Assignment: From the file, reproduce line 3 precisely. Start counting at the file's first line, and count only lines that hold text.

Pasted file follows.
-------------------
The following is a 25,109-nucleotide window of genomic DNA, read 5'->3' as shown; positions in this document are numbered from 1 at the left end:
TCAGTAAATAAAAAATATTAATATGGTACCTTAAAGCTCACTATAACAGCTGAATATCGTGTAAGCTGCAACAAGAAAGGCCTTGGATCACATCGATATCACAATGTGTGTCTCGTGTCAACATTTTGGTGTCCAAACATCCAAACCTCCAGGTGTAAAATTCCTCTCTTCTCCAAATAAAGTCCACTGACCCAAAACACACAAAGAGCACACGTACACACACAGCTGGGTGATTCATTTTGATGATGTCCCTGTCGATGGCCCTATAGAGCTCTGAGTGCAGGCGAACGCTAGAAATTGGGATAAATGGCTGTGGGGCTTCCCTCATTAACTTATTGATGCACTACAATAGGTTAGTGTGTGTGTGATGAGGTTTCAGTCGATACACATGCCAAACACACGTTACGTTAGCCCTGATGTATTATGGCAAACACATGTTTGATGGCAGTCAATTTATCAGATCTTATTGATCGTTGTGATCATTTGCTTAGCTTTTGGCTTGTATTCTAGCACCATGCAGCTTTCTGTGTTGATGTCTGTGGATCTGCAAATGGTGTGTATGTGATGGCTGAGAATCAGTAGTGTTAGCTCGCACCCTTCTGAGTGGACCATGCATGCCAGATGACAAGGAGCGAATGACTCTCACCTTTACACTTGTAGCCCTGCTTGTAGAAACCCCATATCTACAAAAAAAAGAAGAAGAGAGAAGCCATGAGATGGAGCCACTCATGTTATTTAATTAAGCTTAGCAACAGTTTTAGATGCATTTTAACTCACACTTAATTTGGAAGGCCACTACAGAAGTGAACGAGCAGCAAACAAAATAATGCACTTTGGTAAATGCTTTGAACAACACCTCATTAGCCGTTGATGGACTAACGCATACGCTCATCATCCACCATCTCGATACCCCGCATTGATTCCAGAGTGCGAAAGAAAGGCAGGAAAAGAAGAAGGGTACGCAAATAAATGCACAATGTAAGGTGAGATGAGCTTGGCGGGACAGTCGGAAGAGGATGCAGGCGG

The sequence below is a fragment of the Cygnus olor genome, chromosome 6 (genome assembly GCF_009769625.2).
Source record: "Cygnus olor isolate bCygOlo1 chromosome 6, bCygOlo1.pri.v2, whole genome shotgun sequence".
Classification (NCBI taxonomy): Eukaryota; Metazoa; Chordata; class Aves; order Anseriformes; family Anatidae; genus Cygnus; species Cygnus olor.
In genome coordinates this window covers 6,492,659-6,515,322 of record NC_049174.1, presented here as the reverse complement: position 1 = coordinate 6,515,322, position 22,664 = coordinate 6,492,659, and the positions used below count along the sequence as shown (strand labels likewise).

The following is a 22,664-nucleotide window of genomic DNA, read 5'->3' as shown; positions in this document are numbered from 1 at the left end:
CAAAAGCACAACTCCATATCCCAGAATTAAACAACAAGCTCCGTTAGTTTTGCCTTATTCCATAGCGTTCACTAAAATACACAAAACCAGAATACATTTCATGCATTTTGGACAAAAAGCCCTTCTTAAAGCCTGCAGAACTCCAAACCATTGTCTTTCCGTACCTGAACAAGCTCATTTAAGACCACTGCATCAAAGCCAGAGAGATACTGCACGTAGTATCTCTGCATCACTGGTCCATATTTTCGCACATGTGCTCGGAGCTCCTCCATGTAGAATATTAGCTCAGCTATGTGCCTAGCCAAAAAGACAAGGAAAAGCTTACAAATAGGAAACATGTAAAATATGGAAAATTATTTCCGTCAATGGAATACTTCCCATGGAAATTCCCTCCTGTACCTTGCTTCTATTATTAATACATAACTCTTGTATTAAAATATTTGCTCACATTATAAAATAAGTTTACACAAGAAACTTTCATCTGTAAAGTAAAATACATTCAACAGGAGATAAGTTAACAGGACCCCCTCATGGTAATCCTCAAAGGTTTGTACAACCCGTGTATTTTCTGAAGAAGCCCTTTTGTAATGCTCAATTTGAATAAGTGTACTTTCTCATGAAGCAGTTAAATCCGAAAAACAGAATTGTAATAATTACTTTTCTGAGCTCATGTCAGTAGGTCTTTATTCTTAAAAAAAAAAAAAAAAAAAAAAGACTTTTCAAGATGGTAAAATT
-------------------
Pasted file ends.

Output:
The sequence below is a fragment of the Cygnus olor genome, chromosome 6 (genome assembly GCF_009769625.2).